M&A Lessons from Uber's Hypergrowth Phase

5
 min read
Published: 
June 29, 2022
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Emil Michael is the former Chief Business Officer at Uber. In this article, Emil shares M&A lessons from Uber during their hypergrowth phase. You can check out our Execs episode with Emil here.

What makes M&A so hard? What did you see at Uber?

Emil: M&A and buying companies is tricky when it’s two private companies involved, because everyone's valuation is dependent on their last round. If you’re not paying in cash, the argument of who's worth what is always in the background.

So, if it’s a strong company buying another strong private company, it's really hard. You just have to accept that the success rate of actually closing a deal is really low. But that doesn't mean you shouldn't try. 

At Uber, we tried to merge with Lyft many times, because it just made so much sense. But the relative value argument dominated the conversation. I wish we could have figured it out.

However, even if you resolve that, there are still many more issues to resolve. For one, you have to decide what you want out of that company. Do you want the leadership to transition after two years, or do you want them to be part of the effort for the next foreseeable future? You need to be realistic here, then consider all the downstream effects. For example, an entrepreneur who you've acquired will usually not want to be a non-entrepreneur at your company; and sorting out what’s expected from them sends a message to the company and employees you're acquiring.

Another thing that makes M&A difficult is that nobody evaluates their track record. Corp dev buys a company and then forgets about it. No one ever goes back and says, why did that happen? What would we do differently?

You need to have a way of checking in and seeing if your acquisitions have been successful. The best corp dev guys and gals think about that a lot. During the acquisition process, they plan for what this company's going to look like in two or three years, then determine whether it still makes sense. A little bit FP&A inside of M&A is really useful, but you rarely see this happen.

What are your thoughts on mergers between direct competitors in tech?

Emil: I generally think there's under-consolidation in private tech for too long. And I'm biased by the Uber/Lyft experience, where the subsidy wars continued for so much longer than they should have. Everyone lost at the end of the day.

The subsidy war meant that the market for riders wasn't quite market-driven. You didn't really know what was real and what wasn't. This took a long time to correct. Uber is going through this now, so we are finally discovering what users are actually willing to pay and learning what drivers need to make this whole system work.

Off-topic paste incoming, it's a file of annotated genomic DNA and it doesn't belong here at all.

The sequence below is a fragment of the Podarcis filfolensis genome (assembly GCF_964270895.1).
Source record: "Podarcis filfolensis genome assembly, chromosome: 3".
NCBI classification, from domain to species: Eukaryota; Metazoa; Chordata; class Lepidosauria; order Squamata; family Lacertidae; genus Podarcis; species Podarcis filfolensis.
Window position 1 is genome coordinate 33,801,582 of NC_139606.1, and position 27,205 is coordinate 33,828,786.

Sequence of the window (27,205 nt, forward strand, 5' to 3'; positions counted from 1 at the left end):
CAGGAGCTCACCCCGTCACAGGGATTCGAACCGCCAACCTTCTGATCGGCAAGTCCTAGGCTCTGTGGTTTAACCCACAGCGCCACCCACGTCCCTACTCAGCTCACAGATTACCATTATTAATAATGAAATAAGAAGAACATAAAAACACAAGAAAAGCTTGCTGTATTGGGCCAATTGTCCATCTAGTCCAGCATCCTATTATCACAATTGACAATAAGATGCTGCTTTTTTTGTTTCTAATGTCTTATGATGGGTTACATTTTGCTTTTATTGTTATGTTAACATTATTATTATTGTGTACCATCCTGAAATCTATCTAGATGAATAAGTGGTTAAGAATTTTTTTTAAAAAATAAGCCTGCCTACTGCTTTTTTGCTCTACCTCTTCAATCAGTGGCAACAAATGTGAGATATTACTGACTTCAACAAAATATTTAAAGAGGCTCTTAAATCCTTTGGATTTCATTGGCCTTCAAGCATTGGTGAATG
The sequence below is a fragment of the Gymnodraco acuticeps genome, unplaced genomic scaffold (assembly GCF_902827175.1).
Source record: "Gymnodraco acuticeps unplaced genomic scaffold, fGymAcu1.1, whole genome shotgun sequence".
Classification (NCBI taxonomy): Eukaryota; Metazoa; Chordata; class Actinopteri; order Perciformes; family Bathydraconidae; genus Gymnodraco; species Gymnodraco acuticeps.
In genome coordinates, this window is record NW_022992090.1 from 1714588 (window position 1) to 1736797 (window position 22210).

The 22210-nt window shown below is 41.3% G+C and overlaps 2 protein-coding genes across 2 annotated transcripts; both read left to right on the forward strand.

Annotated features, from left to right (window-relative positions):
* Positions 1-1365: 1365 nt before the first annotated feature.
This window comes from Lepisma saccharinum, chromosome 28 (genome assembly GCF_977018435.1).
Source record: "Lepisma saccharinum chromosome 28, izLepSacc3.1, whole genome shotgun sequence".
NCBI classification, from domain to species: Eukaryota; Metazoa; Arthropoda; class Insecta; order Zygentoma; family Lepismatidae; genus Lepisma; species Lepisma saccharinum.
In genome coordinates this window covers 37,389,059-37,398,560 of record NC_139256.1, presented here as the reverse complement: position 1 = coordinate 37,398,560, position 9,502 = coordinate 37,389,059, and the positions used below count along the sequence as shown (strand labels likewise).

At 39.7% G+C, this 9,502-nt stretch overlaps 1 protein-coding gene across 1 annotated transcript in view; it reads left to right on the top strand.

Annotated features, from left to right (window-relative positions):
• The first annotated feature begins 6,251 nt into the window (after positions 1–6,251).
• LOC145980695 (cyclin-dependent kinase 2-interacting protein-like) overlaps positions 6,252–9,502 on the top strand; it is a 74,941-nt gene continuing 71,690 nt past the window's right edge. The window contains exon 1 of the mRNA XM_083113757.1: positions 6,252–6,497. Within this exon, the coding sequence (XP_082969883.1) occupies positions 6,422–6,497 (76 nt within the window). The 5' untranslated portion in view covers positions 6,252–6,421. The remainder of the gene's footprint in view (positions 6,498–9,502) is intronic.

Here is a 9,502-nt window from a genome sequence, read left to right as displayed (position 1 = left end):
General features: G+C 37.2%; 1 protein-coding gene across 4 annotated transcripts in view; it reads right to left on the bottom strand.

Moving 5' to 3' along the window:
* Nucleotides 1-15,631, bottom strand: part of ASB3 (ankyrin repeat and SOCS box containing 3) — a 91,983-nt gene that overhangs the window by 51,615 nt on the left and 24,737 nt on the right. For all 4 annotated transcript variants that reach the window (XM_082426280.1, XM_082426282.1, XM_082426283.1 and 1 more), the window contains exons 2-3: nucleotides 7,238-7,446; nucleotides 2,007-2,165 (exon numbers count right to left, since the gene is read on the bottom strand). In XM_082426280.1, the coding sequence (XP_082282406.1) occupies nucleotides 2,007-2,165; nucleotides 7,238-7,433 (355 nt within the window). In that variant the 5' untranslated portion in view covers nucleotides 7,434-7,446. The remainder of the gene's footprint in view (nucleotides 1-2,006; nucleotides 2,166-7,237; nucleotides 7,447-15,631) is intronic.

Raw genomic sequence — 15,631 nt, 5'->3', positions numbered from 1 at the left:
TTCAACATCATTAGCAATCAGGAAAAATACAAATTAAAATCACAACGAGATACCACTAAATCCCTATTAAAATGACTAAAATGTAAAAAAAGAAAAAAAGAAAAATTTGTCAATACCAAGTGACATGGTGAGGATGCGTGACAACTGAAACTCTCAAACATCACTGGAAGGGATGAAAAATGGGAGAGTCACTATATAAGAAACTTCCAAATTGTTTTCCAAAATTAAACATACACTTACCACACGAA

It's so hard to emotionally get over the idea of acquiring and merging with a direct competitor, but I think companies need to do this more. And they should do this earlier. It typically makes more sense today because the biggest businesses have multiple lines of business, which means they have lots of execs who are really great.

Great execs can come from acquisitions. Think of David Marcus or Hugo Barra. I really think if you're going to be a generational company, you need to be thinking about merging with competitors earlier.

What did you learn at Uber about making build, buy, or partner decisions? What are some things to consider when navigating your choices?

Emil: Uber was definitely more of a build company: Uber Eats, self-driving cars, that sort of thing. We made some smart acquisitions, but mostly, we built it in-house. When I think about our history here, it’s a mixed bag.

One of the reasons it would have been right to acquire Lyft was because their customers didn't overlap with ours for a long time. Lyft appealed to their customers because they had a unique brand. It was playful. It was different. It was lightweight. We were still known for black car at this time.

Generally, it's just hard to have a one size fits all approach on this. 

When you're doing the build vs buy vs partner analysis, you always need to be realistic. It could be theoretically true that you could build that thing in six months with ten engineers – but it could also be the case that your main business needs all the engineers it can get. 

In reality, can you actually build this thing in six months? What happens if you don’t? Have you lost market share because it's going to take you a year longer to go to market? How much is that worth? 

You have to think through those factors, because if you’re pursuing an acquisition and it falls through, you need to make sure you’ve got a plan in place.

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